• Impulsivity

  • Clinical presentation

  • Langstrom, et. al. (2000), Prescott (2001)

Risk factors for juveniles actuarial
Risk factors for juveniles(Actuarial)

  • Psychopathy/antisociality

  • Deviant sexual drive

  • Intellectual deficits

  • Functional deficits

  • Substance Abuse

  • Personal history of victimization

  • Negative treatment outcome

  • Epperson, (2004)

Offense specific treatment
Offense-specific treatment

  • Legally mandated

  • Tailored to the individual

  • Cognitive-behavioral focus

  • Offense-focused

    • Denial-common, major treatment issue

    • Self-awareness

    • Skill building, arousal, empathy

Offense specific treatment cont
Offense-specific treatment(cont.)

  • Structured group therapy

    • Time-limited modules

    • Address commonly noted issues

  • Individual treatment

  • Family therapy

    • Enhance supervision

    • Establish positive role models

Offense specific treatment cont1
Offense-specific treatment(cont.)

  • Tools

    • Safety plan

    • Sexual assault cycle

    • Skills acquisition

  • Philosophy

    • Relapse prevention

    • Accountability

  • Necessity of good supervision

Recidivism rates juveniles
Recidivism rates (Juveniles)

  • Sexual recidivism rates for juveniles are generally low, but vary considerably

    • 1.7% to 19.6%

    • Varies with definition and follow-up time

    • Non-sexual recidivism rates for juveniles are much higher, but vary considerably

    • 17.1% to 90%

    • Sampling bias

Treatment effects on recidivism
Treatment effects on recidivism

  • One methodologically sound study

  • N=148, 6 year follow-up

  • 72% reduction in recidivism (sexual)

  • 41% reduction in recidivism (non-sexual, violent)

  • 59% reduction in recidivism (non-sexual, non-violent)

  • Treated rate 5%, untreated 18%

  • Worling and Curwen (1999)

Recidivism rates adults
Recidivism rates (Adults)

  • Sexual recidivism rates for treated adult sexual offenders %

    • Incest very low 4

    • Pedophiles (F victim) low to mod 15.6

    • Pedophiles (M victim) mod to high 19.7

    • Rapists mod to high 20.1

    • Exhibitionists high 23.4

      Alexander, M (1999) SO treatment efficacy revisited. SA-JRT, 11.2


  • Multiple individual explanations:

    • Proximal causes (triggers)

    • Distal causes (underlying contributors)

  • Empirically:

    • Deviant sexual arousal

    • Antisociality

What we know about sexually abusive juveniles
What we know about sexually abusive juveniles

  • Context is important

    • Family effects (violence, deviance)

    • Peers (criminality, gangs)

  • Note co-morbid disorders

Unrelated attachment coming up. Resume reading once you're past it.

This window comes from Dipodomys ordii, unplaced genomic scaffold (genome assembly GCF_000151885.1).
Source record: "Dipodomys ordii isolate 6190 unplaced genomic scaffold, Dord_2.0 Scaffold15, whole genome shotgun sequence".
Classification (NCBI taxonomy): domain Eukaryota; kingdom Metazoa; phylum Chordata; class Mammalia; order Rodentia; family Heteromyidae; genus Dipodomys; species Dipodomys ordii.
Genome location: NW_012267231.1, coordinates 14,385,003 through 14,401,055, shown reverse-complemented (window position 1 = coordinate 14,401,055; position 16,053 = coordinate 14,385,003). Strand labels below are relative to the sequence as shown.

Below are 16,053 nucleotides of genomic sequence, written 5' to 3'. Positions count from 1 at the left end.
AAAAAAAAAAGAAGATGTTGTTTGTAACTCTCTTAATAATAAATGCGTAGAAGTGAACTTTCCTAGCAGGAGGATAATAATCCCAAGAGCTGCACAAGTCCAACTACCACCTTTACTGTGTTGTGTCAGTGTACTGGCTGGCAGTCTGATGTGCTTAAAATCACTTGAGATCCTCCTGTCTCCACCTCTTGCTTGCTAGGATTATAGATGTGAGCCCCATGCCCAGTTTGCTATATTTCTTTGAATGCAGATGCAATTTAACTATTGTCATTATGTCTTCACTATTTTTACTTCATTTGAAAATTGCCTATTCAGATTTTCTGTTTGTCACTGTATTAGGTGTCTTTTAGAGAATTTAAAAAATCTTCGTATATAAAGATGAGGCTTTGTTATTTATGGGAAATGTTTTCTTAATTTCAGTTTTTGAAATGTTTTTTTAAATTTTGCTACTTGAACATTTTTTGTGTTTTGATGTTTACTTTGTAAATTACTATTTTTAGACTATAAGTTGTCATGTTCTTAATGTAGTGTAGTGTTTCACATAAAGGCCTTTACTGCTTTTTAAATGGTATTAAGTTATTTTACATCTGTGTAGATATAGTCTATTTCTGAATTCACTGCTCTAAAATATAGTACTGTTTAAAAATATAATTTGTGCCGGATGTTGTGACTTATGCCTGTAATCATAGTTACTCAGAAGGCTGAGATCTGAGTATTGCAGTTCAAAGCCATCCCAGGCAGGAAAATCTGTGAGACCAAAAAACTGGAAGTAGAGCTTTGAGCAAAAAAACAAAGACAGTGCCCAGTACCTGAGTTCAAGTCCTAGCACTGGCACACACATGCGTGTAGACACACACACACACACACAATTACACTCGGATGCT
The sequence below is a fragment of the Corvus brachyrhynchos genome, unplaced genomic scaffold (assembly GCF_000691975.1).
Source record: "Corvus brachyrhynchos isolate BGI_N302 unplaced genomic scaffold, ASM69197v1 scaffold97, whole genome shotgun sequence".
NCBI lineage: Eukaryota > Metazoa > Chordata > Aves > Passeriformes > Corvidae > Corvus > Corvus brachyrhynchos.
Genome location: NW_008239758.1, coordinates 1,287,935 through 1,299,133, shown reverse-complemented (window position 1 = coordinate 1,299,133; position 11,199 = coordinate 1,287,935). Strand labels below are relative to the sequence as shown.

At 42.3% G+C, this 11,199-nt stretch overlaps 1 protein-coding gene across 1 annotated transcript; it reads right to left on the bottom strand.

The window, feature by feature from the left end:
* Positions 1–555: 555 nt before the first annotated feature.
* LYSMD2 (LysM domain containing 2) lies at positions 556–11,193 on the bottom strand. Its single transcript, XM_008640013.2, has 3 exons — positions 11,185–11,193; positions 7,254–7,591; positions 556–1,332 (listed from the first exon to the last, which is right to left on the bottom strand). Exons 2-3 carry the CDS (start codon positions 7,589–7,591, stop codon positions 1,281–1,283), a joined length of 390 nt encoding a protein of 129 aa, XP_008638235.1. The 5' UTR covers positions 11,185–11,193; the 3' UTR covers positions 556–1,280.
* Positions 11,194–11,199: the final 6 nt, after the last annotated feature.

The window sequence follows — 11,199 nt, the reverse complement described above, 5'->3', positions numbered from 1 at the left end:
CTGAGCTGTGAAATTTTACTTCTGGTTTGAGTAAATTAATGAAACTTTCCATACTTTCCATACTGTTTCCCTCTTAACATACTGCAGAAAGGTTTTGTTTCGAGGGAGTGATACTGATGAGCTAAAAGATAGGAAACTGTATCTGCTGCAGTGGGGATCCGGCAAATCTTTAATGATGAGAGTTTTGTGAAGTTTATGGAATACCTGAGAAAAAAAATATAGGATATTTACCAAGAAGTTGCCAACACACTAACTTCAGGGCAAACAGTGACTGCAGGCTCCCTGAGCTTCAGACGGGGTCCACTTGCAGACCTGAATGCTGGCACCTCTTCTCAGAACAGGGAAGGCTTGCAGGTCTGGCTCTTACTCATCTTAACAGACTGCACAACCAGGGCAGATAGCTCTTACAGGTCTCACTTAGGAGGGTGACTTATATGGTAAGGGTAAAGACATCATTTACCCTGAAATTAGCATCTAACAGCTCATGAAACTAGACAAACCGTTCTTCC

• Substance abuse

    • ADHD

    • Conduct/Oppositional Defiant Disorder

    • Developmental/cognitive limitations

    • Mood disorders/PTSD

Megan s law
Megan’s Law

  • NJ Statutes do not make a distinction between adults and juveniles adjudicated for sexual crimes. All fall under the mandates of Megan’s Law.

Megan s law1
Megan’s Law

  • Registration and community notification provisions are implemented the same for adults and juveniles, with a few exceptions.

Megan s law2
Megan’s Law

  • All offenders are assessed for the risk they pose to the community through the use of the Registrant Risk Assessment Scale (for adults) and the soon-to-be-implemented Juvenile Risk Assessment Scale (for juveniles).

Megan s law3
Megan’s Law

  • Tier One offenders register only (with the police department)

  • Tier Two offenders register and local organizations are notified

  • Tier Three offenders register and are subject to door-to-door notification

What works
What works:

  • Accountability

  • Invitation to responsibility

  • Corroboration/collaboration

    • With parents

    • With probation/parole officers

  • Respectful interactions

  • Empathic understanding and rapport

What doesn t work
What doesn’t work

  • Non-offense specific “counseling”

  • Abusive confrontation

  • Strict adherence to a “one-size-fits- all model”

  • Neglecting contextual (family and peers) issues

Impact of work on treatment providers
Impact of work on treatment providers

  • Comfort level with sexuality

  • Supervision, supervision, supervision

  • Parallels impact of sexual abuse

  • Power and control, anger

  • Hypersensitivity to issues

  • Toxicity

  • Vulnerability/helplessness

  • Self-care vs. burnout

Contact information
Contact Information

  • Emili Rambus, Psy.D. (908) 526-1177 x48

  • [email protected]

  • Assn. for the Treatment of Sexual Abusers

  • NJ Chapter of ATSA

  • Center for Sex Offender Management

  • NJ State Police (registry)